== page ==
This sketch has in the past been covered by a window mount, and exposed to light for a considerable period. This has faded both the greyish buff overall wash and the warm brown wash, and has also darkened the paper to a pale brown. This gives a degree of warm-toned compensation for the faded colorants, but has resulted in reduced contrast between the non-coloured sky and the warmer brown areas. If yellow ochre has indeed been used, it would not have changed colour, but the golden yellow highlights on the leaves would now stand out more strongly against the rest of the composition. If Indian yellow was used instead, the brownish appearance of the highlights and very pale appearance of the yellow washes could both be due to excessive light exposure, causing the washes to lose impact and the highlights to function as mid lights instead.
The artist and diarist Joseph Farington noted in 1802 that Turner ‘showed me his sketches made in Scotland. Those made with black lead pencil on white paper tinted with Indian ink and Tobacco water and touched with liquid white of his own preparing’. This description can be applied here: the greyish buff wash could have been made with Indian ink combined with a brown material, since Indian ink by itself makes a very neutral grey wash of a cooler tone than that used here. Brown fading out of the mixture and yellowing paper would combine to give the background colour seen here, which would be warmer now than when newly painted. Chewing tobacco would be expected to create a warm brown liquid that would sink into the paper and create soft fuzzy outlines of the type seen here, so it could have been used pure for the warmer wash of the landscape. This improvised, somewhat unusual material has never been analysed in terms of materials. Indeed, there are no well-known references to its use by other artists.
‘Black lead pencil’ is in effect the graphite pencil familiar today, though Turner’s drawing material have been used in a holder that gripped a rod or fragment of material and permitted use right down to the end of the stump. This particular sketch has almost no white gouache, except at the top of the mountain on the right, very sparingly applied. In others in the group, a chalk-like, slightly transparent material was applied less sparingly to create rather low-key white highlights. Turner’s ‘own preparing’ probably means that Turner himself had previously ground dry chalk pigment into gum water, using a glass muller on a glass plate. In a few other works, analysis of the gum medium suggests that Turner had a preferred mixture of gums: gum arabic with added gum tragacanth. The inclusion of gum tragacanth affects the ‘wash-up’ of the paint, that is, the degree to which a new brushstroke dissolves and disturbs those already on the paper. More gum tragacanth means less disturbance of previous washes, and more control over the hard or soft outline to the last brushstroke applied to the paper. Analysis of Turner's travelling watercolour now at the Royal Academy of Arts, London, has shown that this gum mixture occurs in commercial watercolour blocks. At the period of this study, Turner might even have bought the ingredients to make his own gum water.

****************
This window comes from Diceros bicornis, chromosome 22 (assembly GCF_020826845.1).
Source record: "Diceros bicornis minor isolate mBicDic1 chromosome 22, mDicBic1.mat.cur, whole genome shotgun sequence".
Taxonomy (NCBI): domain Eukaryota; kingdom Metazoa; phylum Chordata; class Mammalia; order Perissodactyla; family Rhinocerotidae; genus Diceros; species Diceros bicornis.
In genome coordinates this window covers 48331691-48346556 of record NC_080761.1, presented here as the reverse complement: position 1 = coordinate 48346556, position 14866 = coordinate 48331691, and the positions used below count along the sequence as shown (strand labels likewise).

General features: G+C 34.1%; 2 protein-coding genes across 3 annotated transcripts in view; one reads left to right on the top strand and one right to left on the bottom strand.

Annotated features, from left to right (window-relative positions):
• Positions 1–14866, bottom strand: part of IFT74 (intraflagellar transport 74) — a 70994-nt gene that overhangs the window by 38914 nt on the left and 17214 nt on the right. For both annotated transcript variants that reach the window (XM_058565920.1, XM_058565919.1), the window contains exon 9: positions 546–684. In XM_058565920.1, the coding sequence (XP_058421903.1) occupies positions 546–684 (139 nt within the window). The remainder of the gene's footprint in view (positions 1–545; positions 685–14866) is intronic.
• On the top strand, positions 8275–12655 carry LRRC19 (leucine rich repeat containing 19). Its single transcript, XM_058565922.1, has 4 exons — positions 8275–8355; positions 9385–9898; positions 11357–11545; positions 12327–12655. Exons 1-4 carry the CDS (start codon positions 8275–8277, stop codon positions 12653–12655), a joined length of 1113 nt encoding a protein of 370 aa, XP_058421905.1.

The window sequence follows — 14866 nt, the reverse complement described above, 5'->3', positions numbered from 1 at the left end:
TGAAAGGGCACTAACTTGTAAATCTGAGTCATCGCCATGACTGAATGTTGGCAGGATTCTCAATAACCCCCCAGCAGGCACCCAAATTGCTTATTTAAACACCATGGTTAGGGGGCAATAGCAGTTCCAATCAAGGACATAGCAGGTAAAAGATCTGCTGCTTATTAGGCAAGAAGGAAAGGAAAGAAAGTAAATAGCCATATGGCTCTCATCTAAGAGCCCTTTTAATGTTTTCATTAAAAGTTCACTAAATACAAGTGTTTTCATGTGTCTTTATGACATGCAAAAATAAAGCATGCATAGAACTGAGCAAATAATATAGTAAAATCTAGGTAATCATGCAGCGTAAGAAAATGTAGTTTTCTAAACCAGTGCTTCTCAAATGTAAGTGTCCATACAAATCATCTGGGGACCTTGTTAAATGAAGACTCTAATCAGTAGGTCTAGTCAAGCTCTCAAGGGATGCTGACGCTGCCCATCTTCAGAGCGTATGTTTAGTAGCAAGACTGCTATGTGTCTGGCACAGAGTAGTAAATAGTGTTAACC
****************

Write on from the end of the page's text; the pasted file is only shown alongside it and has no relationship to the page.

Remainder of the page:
Helen Evans
October 2008

Revised by Joyce Townsend
February 2011